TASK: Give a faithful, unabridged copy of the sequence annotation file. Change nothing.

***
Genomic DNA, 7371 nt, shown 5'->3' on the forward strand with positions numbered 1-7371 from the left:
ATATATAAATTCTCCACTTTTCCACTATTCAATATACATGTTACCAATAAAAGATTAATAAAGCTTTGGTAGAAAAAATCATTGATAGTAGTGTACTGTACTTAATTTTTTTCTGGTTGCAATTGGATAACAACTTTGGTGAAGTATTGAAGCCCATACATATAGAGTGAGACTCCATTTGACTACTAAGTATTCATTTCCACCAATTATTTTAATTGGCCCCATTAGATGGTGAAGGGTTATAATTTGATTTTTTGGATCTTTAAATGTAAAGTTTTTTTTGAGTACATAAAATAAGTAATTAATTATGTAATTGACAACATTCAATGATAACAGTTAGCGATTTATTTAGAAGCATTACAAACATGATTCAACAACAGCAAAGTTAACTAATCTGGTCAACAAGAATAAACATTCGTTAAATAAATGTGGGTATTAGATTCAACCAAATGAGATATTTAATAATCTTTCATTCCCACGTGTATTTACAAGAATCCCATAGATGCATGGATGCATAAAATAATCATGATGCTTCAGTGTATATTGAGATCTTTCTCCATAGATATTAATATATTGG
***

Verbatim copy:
Genomic DNA, 7371 nt, shown 5'->3' on the forward strand with positions numbered 1-7371 from the left:
ATATATAAATTCTCCACTTTTCCACTATTCAATATACATGTTACCAATAAAAGATTAATAAAGCTTTGGTAGAAAAAATCATTGATAGTAGTGTACTGTACTTAATTTTTTTCTGGTTGCAATTGGATAACAACTTTGGTGAAGTATTGAAGCCCATACATATAGAGTGAGACTCCATTTGACTACTAAGTATTCATTTCCACCAATTATTTTAATTGGCCCCATTAGATGGTGAAGGGTTATAATTTGATTTTTTGGATCTTTAAATGTAAAGTTTTTTTTGAGTACATAAAATAAGTAATTAATTATGTAATTGACAACATTCAATGATAACAGTTAGCGATTTATTTAGAAGCATTACAAACATGATTCAACAACAGCAAAGTTAACTAATCTGGTCAACAAGAATAAACATTCGTTAAATAAATGTGGGTATTAGATTCAACCAAATGAGATATTTAATAATCTTTCATTCCCACGTGTATTTACAAGAATCCCATAGATGCATGGATGCATAAAATAATCATGATGCTTCAGTGTATATTGAGATCTTTCTCCATAGATATTAATATATTGG